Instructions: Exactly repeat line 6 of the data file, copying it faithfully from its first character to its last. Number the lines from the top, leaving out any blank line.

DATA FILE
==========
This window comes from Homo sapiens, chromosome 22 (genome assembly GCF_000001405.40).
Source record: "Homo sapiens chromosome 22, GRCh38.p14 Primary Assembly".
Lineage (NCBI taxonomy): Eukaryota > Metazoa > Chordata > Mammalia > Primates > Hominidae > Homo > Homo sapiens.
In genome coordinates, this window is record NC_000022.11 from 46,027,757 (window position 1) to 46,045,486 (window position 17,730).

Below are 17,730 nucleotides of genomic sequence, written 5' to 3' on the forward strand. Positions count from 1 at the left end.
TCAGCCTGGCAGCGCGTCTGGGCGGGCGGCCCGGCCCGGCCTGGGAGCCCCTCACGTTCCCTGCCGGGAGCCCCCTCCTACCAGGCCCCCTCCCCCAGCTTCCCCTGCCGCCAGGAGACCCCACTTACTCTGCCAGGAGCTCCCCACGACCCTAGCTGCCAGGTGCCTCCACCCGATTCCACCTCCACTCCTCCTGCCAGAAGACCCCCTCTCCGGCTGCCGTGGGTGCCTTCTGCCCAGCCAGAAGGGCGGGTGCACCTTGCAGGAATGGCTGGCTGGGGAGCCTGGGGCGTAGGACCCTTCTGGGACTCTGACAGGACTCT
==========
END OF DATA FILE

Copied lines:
TCAGCCTGGCAGCGCGTCTGGGCGGGCGGCCCGGCCCGGCCTGGGAGCCCCTCACGTTCCCTGCCGGGAGCCCCCTCCTACCAGGCCCCCTCCCCCAGCTTCCCCTGCCGCCAGGAGACCCCACTTACTCTGCCAGGAGCTCCCCACGACCCTAGCTGCCAGGTGCCTCCACCCGATTCCACCTCCACTCCTCCTGCCAGAAGACCCCCTCTCCGGCTGCCGTGGGTGCCTTCTGCCCAGCCAGAAGGGCGGGTGCACCTTGCAGGAATGGCTGGCTGGGGAGCCTGGGGCGTAGGACCCTTCTGGGACTCTGACAGGACTCT